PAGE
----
“The flight will be delayed while several of the seats on the plane are replaced. Believe me, we REALLY want this to happen.” It is highly likely that this is about the last thing you want to hear when you are waiting to board a plane. Of course you also might think this is about the last thing you want to read in a blog about science careers. Well, the reason I’m bringing this up is to illustrate a point that routinely trips up a large number of scientists when they are out either looking for a job or trying to advance their career. I’m talking about communicating effectively. In the business world, scientists tend to have a bad rap when it comes to their ability to communicate effectively, especially with non-scientists. What is unfortunate is that this bad rap is usually deserved.
Scientists generally feel very comfortable talking to other scientists. This isn’t at all surprising when you consider that two scientists will likely share the same lingo and have similar backgrounds. Experts break communications down into several different parts and one way of breaking it down is with the following four categories: Technical Literacy Style Flexibility Emotional Intelligence Social Intelligence Let’s use these 4 categories to look a little bit at why scientists are comfortable talking to each other. In communications, technical literacy doesn’t refer to how current someone is with the literature, but rather to the content of the communication. How well is it tailored to the needs of the audience (whether that audience is one person or many)?
Scientists communicate well with other scientists because they have similar-enough backgrounds that the content of the communication doesn’t require much alteration. Scientists may have different specialties, but in general they share a similar sort of career path and outlook on how to approach problems. This translates into fairly easy communication between scientists.
However, when talking to non-scientists, technical literacy can become a problem because the audience is no longer a peer. To communicate effectively, a scientist needs to understand the background of the audience and alter what they are saying to match that background. I’m sure we’ve all been in situations where we’ve been explaining our research to a non-scientist, only to get a blank stare in return. That is a disconnect in technical literacy. In social situations, disconnects aren’t usually a problem, but in an interview or on the job, the ability to tailor the message to the audience can make an enormous difference. In my own career, I spent a couple of years giving presentations on the approaches used at Celera Genomics to sequence the human genome.
The audiences I faced ranged from very interested to actively hostile (the competition between Celera and the public project was intense). In these cases, technical literacy wasn’t much of an issue since the room was filled with scientists, however throwing someone without any training into a hostile situation is one way to pretty much guarantee an unpleasant encounter for all.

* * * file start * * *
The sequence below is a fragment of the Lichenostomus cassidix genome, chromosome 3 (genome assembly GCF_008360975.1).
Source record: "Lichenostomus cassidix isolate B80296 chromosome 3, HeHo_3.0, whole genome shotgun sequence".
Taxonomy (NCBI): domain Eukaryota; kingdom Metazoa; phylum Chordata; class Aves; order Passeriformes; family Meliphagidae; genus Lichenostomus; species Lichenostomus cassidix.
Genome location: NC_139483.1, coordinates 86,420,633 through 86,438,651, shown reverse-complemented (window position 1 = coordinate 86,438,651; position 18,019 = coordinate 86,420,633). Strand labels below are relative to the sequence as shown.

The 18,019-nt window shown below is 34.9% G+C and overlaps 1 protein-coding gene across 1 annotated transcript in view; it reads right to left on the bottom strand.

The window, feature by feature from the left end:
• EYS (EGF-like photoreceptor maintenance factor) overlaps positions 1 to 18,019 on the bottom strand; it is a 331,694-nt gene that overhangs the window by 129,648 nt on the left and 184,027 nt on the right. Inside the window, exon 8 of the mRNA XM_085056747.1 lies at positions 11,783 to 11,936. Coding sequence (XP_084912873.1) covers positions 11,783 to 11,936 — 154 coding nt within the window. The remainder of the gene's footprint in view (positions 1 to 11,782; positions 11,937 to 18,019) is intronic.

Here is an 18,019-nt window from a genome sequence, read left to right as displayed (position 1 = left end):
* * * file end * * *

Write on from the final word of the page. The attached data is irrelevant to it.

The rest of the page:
A little training in communications could have helped a lot, particularly in emotional intelligence and social intelligence. Emotional Intelligence is the ability to understand the emotional state of the audience and to adjust your own emotional state so that you can elicit a positive response. Social Intelligence refers to the ability to frame a conversation in a manner that elicits rapport rather than hostility. Both of these skills take a significant amount of time and practice to master, but the payoff can be significant, particularly if your position regularly puts you in contact with an audience that could be hostile. Style flexibility refers to the ability to understand the needs of different personality types and adjust your communications style to meet the styles of your audiences.
Again, while there are exceptions, scientists tend to fall into rather similar personality types, which means it is usually much easier to talk to other scientists than it is to people like stockholders or potential investors. Understanding when to talk “big picture” versus when to delve into details is part of style flexibility. What is even more difficult, and requires years of practice, is actively putting yourself into one of those other styles. In terms of communications, this can be a very effective tactic, since it eliminates some of the barriers that may exist between you and the people you’re talking to. Again, this can take years of practice both to properly identify the personalities you encounter as well as to be able to switch roles. However, developing good, basic style flexibility tools can be very helpful to you in interviewing and promoting your career. So let’s get back to our gate agent at the airport who was trying to keep the crowd from getting ugly.
She showed a high degree of emotional intelligence and social intelligence (recognizing that the audience could get hostile and defusing it with humor while generating good rapport). She also used some basic tools of style flexibility. She wasn’t giving the gory details, but was explaining a big picture that could be readily understood. NOBODY wants to sit in a seat that needs replacing. Compare her approach with the more typical one of explaining the delay as due to “mechanical difficulties”. If she had used this tired, old approach, her message might not have gone down as well with the passengers. Would you have done the same as well? Moving into the corporate world means that you will spend much more time dealing with non-scientists. Developing communications skills takes time and practice. Some of the more advanced skills can take years to master. Fortunately, a high level of mastery early in a career probably isn’t necessary unless you are in a public-facing position.